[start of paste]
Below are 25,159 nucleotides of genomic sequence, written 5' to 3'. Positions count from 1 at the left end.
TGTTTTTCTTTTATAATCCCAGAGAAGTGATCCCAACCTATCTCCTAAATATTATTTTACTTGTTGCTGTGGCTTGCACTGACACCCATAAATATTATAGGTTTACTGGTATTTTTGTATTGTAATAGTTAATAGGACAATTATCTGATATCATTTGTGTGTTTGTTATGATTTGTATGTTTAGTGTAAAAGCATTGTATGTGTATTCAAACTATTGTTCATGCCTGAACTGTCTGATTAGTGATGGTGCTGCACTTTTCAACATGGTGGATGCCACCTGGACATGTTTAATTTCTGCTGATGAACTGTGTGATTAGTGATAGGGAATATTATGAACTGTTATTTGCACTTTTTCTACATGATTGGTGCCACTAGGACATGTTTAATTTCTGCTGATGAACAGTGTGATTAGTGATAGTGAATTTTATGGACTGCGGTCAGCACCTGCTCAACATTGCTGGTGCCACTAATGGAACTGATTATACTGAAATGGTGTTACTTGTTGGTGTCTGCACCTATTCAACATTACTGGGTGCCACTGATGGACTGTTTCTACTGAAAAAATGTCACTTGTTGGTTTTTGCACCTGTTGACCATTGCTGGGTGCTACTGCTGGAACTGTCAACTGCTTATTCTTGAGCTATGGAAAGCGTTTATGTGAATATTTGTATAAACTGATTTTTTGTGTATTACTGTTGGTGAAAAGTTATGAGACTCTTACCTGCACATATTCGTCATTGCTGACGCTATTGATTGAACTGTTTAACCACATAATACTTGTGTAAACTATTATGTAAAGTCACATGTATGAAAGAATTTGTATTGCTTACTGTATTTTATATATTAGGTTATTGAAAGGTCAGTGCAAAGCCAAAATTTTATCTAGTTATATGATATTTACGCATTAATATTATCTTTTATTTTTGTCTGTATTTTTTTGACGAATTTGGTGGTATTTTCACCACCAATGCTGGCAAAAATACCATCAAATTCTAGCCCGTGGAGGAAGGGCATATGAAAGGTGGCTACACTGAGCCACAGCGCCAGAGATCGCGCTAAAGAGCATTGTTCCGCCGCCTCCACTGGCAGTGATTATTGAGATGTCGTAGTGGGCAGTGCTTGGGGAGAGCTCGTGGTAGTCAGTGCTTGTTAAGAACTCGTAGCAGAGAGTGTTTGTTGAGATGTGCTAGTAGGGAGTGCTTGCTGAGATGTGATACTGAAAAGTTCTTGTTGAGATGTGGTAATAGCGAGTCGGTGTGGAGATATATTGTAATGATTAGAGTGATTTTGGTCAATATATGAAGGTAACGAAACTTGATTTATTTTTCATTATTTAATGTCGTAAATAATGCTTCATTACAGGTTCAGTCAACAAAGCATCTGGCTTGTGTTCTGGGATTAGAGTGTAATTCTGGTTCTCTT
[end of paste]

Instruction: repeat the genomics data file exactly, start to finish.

Below are 25,159 nucleotides of genomic sequence, written 5' to 3'. Positions count from 1 at the left end.
TGTTTTTCTTTTATAATCCCAGAGAAGTGATCCCAACCTATCTCCTAAATATTATTTTACTTGTTGCTGTGGCTTGCACTGACACCCATAAATATTATAGGTTTACTGGTATTTTTGTATTGTAATAGTTAATAGGACAATTATCTGATATCATTTGTGTGTTTGTTATGATTTGTATGTTTAGTGTAAAAGCATTGTATGTGTATTCAAACTATTGTTCATGCCTGAACTGTCTGATTAGTGATGGTGCTGCACTTTTCAACATGGTGGATGCCACCTGGACATGTTTAATTTCTGCTGATGAACTGTGTGATTAGTGATAGGGAATATTATGAACTGTTATTTGCACTTTTTCTACATGATTGGTGCCACTAGGACATGTTTAATTTCTGCTGATGAACAGTGTGATTAGTGATAGTGAATTTTATGGACTGCGGTCAGCACCTGCTCAACATTGCTGGTGCCACTAATGGAACTGATTATACTGAAATGGTGTTACTTGTTGGTGTCTGCACCTATTCAACATTACTGGGTGCCACTGATGGACTGTTTCTACTGAAAAAATGTCACTTGTTGGTTTTTGCACCTGTTGACCATTGCTGGGTGCTACTGCTGGAACTGTCAACTGCTTATTCTTGAGCTATGGAAAGCGTTTATGTGAATATTTGTATAAACTGATTTTTTGTGTATTACTGTTGGTGAAAAGTTATGAGACTCTTACCTGCACATATTCGTCATTGCTGACGCTATTGATTGAACTGTTTAACCACATAATACTTGTGTAAACTATTATGTAAAGTCACATGTATGAAAGAATTTGTATTGCTTACTGTATTTTATATATTAGGTTATTGAAAGGTCAGTGCAAAGCCAAAATTTTATCTAGTTATATGATATTTACGCATTAATATTATCTTTTATTTTTGTCTGTATTTTTTTGACGAATTTGGTGGTATTTTCACCACCAATGCTGGCAAAAATACCATCAAATTCTAGCCCGTGGAGGAAGGGCATATGAAAGGTGGCTACACTGAGCCACAGCGCCAGAGATCGCGCTAAAGAGCATTGTTCCGCCGCCTCCACTGGCAGTGATTATTGAGATGTCGTAGTGGGCAGTGCTTGGGGAGAGCTCGTGGTAGTCAGTGCTTGTTAAGAACTCGTAGCAGAGAGTGTTTGTTGAGATGTGCTAGTAGGGAGTGCTTGCTGAGATGTGATACTGAAAAGTTCTTGTTGAGATGTGGTAATAGCGAGTCGGTGTGGAGATATATTGTAATGATTAGAGTGATTTTGGTCAATATATGAAGGTAACGAAACTTGATTTATTTTTCATTATTTAATGTCGTAAATAATGCTTCATTACAGGTTCAGTCAACAAAGCATCTGGCTTGTGTTCTGGGATTAGAGTGTAATTCTGGTTCTCTT